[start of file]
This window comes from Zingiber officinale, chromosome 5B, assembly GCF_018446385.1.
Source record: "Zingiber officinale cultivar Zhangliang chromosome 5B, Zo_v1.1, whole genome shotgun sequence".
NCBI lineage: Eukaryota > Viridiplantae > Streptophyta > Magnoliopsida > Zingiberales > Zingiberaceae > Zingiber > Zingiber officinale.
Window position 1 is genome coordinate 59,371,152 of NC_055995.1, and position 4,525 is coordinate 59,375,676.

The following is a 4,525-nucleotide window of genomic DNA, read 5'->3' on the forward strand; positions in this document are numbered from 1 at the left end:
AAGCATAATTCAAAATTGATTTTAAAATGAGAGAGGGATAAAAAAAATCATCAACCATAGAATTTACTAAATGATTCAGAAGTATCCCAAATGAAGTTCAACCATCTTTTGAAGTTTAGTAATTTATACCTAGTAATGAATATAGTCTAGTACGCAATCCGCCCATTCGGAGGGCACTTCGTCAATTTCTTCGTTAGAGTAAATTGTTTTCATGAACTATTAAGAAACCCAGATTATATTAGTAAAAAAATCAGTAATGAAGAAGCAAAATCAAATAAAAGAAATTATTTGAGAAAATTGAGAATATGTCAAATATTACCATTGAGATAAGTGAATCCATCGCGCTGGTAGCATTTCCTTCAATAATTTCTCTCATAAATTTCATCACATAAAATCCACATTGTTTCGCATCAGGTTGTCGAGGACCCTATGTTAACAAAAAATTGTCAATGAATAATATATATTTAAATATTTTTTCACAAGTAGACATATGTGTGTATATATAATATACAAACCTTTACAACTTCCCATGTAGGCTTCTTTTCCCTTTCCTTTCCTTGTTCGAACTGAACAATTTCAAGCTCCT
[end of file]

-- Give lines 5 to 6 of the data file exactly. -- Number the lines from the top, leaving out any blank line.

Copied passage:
The following is a 4,525-nucleotide window of genomic DNA, read 5'->3' on the forward strand; positions in this document are numbered from 1 at the left end:
AAGCATAATTCAAAATTGATTTTAAAATGAGAGAGGGATAAAAAAAATCATCAACCATAGAATTTACTAAATGATTCAGAAGTATCCCAAATGAAGTTCAACCATCTTTTGAAGTTTAGTAATTTATACCTAGTAATGAATATAGTCTAGTACGCAATCCGCCCATTCGGAGGGCACTTCGTCAATTTCTTCGTTAGAGTAAATTGTTTTCATGAACTATTAAGAAACCCAGATTATATTAGTAAAAAAATCAGTAATGAAGAAGCAAAATCAAATAAAAGAAATTATTTGAGAAAATTGAGAATATGTCAAATATTACCATTGAGATAAGTGAATCCATCGCGCTGGTAGCATTTCCTTCAATAATTTCTCTCATAAATTTCATCACATAAAATCCACATTGTTTCGCATCAGGTTGTCGAGGACCCTATGTTAACAAAAAATTGTCAATGAATAATATATATTTAAATATTTTTTCACAAGTAGACATATGTGTGTATATATAATATACAAACCTTTACAACTTCCCATGTAGGCTTCTTTTCCCTTTCCTTTCCTTGTTCGAACTGAACAATTTCAAGCTCCT